Preferably, the extended sequence is formed by appending a sequence ABA to the 7-symbol Barker sequence in the reversed order. Accordingly, the phase changes between the symbols are defined as:
{φ1, φ2, φ3, φ4, φ5, φ6, φ7, φ8, φ9, φ10}={3π/4, −3π/4, 3π/4, −3π/4, 3π/4, −3π/4, −3π/4, 3π/4, 3π/4, 3π/4}
where φ1 is the phase change between the reference symbol and the first PSK symbol S1, and φk is the phase change between the (k−1)th symbol Sk−1 and the kth symbol Sk. As seen in FIG. 4, the synchronization code is the reversed order 7-symbol Barker-code BABBAAA preceded by a 3-symbol sequence in the form of ABA, where A and B are different states of a binary representation. Thus, the 10-symbol extended sequence has the form of ABABABBAAA. Here (A,B)=(1,0). However, (A,B) can be (0,1).

It has been found that the alternate bit sequence ABABAB in the front portion in the 10-symbol sequence ABABABBAAA, and the alternate bit sequence BABABA in the rear portion in the 10-symbol sequence AAABBABABA improve the correlation properties near ideal symbol time. For non-ideality estimation (e.g., frequency offset), the appended (ABA) sequence also makes the 7-symbol Barker sequence or its reversed form easy to use.

Packet Types

The access code and packet header (including optional extended packet header) are always transmitted at 1 Mbps (GFSK modulation scheme). The packet types contained in Segment 1 of TABLE II (NULL, POLL, FHS and DM1) are always transmitted at 1 Mbps. Segments 2, 3 and 4 may be transmitted either at 1 Mbps, 2 Mbps or 3 Mbps over the air rates as configured through LMP (link management protocol) commands. LMP messages are always sent using the DM1 packet type in 1 Mbps mode—even when medium rate is used for the other ACL packet types.

TABLE II
TYPE ACL link ACL link
code SCO link eSCO link eSCO link (1 Mbps) (⅔ Mbps)
Segment b3b2b1b0 Slots (1 Mbps) (1 Mbps) (⅔ Mbps) [ptt = 0] [ptt = 1]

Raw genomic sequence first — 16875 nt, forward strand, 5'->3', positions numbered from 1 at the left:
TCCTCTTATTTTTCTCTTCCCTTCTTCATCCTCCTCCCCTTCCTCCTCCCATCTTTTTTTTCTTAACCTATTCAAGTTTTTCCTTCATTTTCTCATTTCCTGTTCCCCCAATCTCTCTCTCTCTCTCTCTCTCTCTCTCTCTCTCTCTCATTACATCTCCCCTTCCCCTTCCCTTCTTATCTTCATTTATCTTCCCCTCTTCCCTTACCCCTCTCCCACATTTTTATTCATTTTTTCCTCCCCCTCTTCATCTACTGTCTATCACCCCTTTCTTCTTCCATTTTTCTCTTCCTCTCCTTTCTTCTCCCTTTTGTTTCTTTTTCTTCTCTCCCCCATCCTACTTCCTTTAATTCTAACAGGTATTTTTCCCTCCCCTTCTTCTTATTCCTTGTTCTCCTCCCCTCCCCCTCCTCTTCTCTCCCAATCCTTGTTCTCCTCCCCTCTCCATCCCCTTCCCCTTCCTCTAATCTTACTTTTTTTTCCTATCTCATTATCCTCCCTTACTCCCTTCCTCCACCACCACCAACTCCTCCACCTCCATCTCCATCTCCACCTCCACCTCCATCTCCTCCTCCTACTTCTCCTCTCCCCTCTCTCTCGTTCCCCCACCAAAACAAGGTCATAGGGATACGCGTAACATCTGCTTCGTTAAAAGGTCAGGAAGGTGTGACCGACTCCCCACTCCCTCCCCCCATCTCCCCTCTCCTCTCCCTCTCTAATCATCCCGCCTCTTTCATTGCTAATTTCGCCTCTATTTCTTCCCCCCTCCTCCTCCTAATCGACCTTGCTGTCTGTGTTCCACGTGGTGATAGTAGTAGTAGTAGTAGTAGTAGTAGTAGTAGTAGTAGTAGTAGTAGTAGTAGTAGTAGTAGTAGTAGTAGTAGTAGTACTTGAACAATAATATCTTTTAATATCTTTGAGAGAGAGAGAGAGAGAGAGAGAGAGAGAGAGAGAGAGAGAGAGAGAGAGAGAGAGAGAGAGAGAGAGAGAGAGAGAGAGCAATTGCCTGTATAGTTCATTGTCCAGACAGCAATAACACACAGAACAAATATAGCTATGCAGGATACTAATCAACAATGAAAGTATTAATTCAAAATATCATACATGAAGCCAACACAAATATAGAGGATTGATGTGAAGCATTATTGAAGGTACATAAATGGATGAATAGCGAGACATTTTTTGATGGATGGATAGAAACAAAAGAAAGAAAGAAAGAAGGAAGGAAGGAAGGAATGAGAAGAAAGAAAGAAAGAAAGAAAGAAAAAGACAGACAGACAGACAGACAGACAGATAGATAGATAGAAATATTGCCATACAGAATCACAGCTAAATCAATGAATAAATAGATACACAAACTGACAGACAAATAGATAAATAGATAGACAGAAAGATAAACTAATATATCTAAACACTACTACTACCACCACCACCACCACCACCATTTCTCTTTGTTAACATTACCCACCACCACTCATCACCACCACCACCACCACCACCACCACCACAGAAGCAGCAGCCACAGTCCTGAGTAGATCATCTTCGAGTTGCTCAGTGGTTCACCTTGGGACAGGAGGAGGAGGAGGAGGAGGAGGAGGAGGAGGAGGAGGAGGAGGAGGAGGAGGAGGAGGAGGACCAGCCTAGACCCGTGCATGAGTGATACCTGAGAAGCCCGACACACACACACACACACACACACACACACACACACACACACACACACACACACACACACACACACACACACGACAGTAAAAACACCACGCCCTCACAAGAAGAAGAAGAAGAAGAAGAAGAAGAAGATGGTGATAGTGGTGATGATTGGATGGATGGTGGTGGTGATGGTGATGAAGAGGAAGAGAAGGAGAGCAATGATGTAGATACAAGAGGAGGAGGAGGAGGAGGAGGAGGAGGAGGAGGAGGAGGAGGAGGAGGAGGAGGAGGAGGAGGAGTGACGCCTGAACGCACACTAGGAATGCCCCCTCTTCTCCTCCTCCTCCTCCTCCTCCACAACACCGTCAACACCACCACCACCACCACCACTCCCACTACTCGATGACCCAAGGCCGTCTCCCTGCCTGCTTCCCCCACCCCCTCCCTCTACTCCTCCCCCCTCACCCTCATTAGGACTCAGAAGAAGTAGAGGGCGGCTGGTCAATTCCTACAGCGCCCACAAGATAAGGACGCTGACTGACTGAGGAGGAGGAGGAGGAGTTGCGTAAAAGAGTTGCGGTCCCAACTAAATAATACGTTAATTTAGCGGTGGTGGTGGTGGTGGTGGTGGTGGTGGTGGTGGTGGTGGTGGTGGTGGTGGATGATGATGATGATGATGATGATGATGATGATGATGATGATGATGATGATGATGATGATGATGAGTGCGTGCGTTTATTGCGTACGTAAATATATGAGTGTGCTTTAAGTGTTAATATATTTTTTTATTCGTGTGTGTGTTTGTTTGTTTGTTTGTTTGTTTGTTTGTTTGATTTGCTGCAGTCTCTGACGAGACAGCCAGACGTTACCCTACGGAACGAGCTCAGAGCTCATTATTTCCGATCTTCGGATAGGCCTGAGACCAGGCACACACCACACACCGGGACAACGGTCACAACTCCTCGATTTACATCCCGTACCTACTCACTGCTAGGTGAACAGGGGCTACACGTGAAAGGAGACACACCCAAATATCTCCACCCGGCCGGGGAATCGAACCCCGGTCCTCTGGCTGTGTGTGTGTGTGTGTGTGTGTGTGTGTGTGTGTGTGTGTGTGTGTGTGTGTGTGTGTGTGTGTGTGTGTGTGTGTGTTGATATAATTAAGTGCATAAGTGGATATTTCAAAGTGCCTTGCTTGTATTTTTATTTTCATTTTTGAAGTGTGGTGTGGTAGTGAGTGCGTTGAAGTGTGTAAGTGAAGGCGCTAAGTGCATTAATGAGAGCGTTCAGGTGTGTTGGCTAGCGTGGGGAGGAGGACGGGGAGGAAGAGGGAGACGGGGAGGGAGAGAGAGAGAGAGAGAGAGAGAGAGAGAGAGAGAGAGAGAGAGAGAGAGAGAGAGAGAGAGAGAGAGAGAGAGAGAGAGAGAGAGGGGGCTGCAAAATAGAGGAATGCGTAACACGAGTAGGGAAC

1 0000 1 NULL NULL NULL NULL NULL
0001 1 POLL POLL POLL POLL POLL
0010 1 FHS Undefined Undefined FHS FHS
0011 1 DM1 Undefined Undefined DM1 DM1
2 0100 1 Undefined Undefined Undefined DH1 2-DH1
0101 1 HV1 Undefined Undefined Undefined Undefined
0110 1 HV2 Undefined Undefined Undefined Undefined
0111 1 HV3 EV3 2-EV3 Undefined Undefined
1000 1 DV Undefined Undefined Undefined 3-DH1
1001 1 Undefined Undefined Undefined AUX1 AUX1
3 1010 3 Undefined Undefined Undefined DM3 2-DH3
1011 3 Undefined Undefined Undefined DH3 3-DH3
1100 3 Undefined EV4 2-EV5 Undefined Undefined
1101 3 Undefined EV5 3-EV5 Undefined Undefined
4 1110 5 Undefined Undefined Undefined DM5 2-DH5
1111 5 Undefined Undefined Undefined DH5 3-DH5

The selection of the packet type column in TABLE II is carried out independently for every base AM_ADDR a device is listening to. Modes for ACL and SCO are also selected independently. For ACL links, the medium rate mode is explicitly selected via LMP using the packet_type_table (PTT) parameter. For SCO links, the medium rate mode is used only with eSCO links. The medium rate mode is selected when the eSCO link is established via LMP command.

The AUX1 packet will always be transmitted at 1 Mbps.

Payload Format

All medium rate ACL packets use the medium rate, 2-byte payload header. It should be noted that the LENGTH field in the payload headers for medium rate packets must be increased to handle the increased byte counts possible in these packets. At least one additional bit must be added to the multi-slot packet type payload header and at least two additional bits must be added to the single slot packet type payload header.

TABLE III
Payload Summary